Russia skeptical about Baku-Tbilisi-Ceyhan pipeline

MOSCOW, June 2. (RIA Novosti) - Russia is skeptical about the economic prospects of the newly built Baku-Tbilisi-Ceyhan (BTC) $3-billion oil pipeline.

A popular weekly magazine, Itogi, writes that the President of Kazakhstan Nursultan Nazarbayev, who was at the forefront of the pipeline's opening ceremony, expressed interest in the project at the very last moment and is probably the only factor that can keep it afloat. The BTC is the longest U.S.-inspired pipeline and bypasses Russia and Iran.

Turkey has never had any serious oil, Azerbaijan's reserves have been grossly overstated, and Georgia only has vast resources of mineral water. Azerbaijan alone can hardly produce the 50 million metric tons of oil per year to fulfill the BTC capacity. Some say Azerbaijan's exploration maps were distorted at one point, and the Americans readily fell for this in belief that the Caspian could compensate for instability in the Gulf, and that a non-Russian oil pipeline to the Mediterranean would help undermine Russia's domination in the region. In fact, Kazakhstan seems to be the only state that has really something to explore and produce in the Caspian, the magazine writes.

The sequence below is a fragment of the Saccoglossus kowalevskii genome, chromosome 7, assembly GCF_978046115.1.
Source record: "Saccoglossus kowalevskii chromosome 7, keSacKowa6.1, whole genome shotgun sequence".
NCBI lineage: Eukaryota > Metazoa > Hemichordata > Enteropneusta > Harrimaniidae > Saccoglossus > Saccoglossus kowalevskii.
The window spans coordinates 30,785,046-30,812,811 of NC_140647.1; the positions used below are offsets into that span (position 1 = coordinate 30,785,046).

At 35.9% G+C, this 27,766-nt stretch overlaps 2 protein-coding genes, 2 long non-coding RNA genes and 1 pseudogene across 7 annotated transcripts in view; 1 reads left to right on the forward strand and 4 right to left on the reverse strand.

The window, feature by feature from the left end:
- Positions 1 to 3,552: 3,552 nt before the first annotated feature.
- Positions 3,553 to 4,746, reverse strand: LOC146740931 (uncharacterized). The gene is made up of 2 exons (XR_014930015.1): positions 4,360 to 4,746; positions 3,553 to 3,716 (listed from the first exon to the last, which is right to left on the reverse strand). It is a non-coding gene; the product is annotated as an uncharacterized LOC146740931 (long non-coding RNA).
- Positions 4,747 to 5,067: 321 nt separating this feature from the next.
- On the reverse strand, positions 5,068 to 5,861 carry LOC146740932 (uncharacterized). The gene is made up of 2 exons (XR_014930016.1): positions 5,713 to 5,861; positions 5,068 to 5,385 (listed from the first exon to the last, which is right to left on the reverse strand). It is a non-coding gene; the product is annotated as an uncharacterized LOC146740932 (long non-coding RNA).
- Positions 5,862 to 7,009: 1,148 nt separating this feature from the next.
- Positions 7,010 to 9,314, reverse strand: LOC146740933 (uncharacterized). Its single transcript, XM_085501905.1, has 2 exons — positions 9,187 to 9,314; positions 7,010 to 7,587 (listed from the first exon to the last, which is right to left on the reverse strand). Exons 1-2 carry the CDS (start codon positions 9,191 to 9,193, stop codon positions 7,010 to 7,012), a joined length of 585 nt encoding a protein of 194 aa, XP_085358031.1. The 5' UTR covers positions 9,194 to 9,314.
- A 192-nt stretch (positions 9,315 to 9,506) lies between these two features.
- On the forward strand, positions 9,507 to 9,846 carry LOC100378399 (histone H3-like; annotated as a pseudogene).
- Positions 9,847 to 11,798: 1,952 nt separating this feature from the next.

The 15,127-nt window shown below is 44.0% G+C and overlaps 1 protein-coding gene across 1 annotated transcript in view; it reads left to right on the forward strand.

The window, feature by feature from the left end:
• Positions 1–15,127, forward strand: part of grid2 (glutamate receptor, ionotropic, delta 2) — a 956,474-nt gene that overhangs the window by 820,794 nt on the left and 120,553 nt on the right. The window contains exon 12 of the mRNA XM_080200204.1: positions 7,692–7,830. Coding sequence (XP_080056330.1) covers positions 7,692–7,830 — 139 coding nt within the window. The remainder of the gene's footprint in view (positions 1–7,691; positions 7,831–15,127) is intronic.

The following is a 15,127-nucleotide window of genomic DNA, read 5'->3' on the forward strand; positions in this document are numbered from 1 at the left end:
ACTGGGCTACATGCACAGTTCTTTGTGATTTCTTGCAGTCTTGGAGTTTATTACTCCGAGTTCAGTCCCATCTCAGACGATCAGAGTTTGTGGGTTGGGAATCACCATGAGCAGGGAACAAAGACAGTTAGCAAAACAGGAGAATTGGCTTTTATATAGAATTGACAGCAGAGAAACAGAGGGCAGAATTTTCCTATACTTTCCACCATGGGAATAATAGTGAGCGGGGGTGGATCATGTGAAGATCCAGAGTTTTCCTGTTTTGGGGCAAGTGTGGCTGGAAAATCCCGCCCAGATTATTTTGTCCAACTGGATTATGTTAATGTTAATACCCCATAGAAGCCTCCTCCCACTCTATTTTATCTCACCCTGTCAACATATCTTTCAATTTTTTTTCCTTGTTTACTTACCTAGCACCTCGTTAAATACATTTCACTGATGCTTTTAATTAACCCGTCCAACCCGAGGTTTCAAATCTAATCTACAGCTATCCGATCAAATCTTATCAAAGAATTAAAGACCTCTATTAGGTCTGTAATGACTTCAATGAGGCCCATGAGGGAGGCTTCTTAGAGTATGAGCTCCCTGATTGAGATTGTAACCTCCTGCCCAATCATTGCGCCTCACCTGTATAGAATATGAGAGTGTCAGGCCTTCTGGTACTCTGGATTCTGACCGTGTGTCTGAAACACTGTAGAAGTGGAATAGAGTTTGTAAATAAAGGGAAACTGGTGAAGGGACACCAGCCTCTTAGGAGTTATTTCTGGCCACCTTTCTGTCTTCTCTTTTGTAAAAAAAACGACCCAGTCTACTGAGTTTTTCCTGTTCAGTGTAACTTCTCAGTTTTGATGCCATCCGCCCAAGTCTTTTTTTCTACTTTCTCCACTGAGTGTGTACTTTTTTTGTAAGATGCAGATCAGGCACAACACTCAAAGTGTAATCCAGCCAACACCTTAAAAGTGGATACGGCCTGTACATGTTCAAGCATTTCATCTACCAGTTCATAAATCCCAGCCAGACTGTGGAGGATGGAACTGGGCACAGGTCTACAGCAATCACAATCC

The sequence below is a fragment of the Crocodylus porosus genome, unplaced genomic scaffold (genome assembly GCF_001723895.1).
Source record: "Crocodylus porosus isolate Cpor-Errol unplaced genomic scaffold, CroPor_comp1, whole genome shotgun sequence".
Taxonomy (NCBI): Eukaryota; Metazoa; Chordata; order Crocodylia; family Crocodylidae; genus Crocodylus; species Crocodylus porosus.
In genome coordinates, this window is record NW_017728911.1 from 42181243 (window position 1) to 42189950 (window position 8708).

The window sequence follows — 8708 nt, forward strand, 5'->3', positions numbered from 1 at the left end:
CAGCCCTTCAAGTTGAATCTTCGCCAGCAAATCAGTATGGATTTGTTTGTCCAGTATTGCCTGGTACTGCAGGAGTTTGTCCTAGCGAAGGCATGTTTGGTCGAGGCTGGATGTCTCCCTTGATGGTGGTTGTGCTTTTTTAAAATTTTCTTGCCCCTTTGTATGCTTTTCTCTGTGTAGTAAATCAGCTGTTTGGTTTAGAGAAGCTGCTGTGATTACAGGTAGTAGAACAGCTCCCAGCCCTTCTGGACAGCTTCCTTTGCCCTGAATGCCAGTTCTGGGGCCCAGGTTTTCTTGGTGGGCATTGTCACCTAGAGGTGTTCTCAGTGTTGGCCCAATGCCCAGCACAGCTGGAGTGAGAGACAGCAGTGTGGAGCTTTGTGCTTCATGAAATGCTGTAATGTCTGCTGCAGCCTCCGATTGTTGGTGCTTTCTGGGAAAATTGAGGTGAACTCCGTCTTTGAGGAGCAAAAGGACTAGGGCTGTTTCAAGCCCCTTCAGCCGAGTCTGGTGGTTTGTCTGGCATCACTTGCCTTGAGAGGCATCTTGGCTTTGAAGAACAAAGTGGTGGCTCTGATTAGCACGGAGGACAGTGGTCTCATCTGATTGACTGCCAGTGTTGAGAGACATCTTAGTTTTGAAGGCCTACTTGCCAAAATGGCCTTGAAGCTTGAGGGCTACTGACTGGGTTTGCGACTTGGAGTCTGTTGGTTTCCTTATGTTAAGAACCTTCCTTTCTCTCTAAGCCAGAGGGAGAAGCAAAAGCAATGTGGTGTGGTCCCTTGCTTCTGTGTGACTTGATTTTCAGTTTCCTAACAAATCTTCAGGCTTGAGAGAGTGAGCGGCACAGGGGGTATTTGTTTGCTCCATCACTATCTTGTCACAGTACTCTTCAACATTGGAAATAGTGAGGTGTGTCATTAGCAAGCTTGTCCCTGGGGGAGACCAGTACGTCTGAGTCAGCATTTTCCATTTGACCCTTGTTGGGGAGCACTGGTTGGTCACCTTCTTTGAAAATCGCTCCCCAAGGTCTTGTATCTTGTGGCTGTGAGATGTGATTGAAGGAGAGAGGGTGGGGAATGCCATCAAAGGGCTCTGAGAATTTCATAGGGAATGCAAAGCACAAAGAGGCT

Russia sees the project as politically motivated and therefore will not sign up. Even under pressure from Turkey, which has restricted the passage of Russian tankers through the Black Sea straits, Moscow has firmly refused a potentially lucrative offer from Azerbaijani leader Ilham Aliyev to pump its oil through the BTC, citing the future Burgas (Bulgaria) - Alexandrupolis (Greece) pipeline as the reason. Stretching for 312km (194 miles), costing $700-million pipeline, and with a capacity of 35-50 million metric tons a year, it will be a less expensive and reportedly far more efficient project. Russian and Greek companies launched it several years ago.

Russia has enough oil to fill a pipeline without any external assistance, while BTC's looming under-usage threatens to turn "the project of the century" into a big politically biased waste of money, smelling of mineral water and revolutionary flowers, the magazine concludes.

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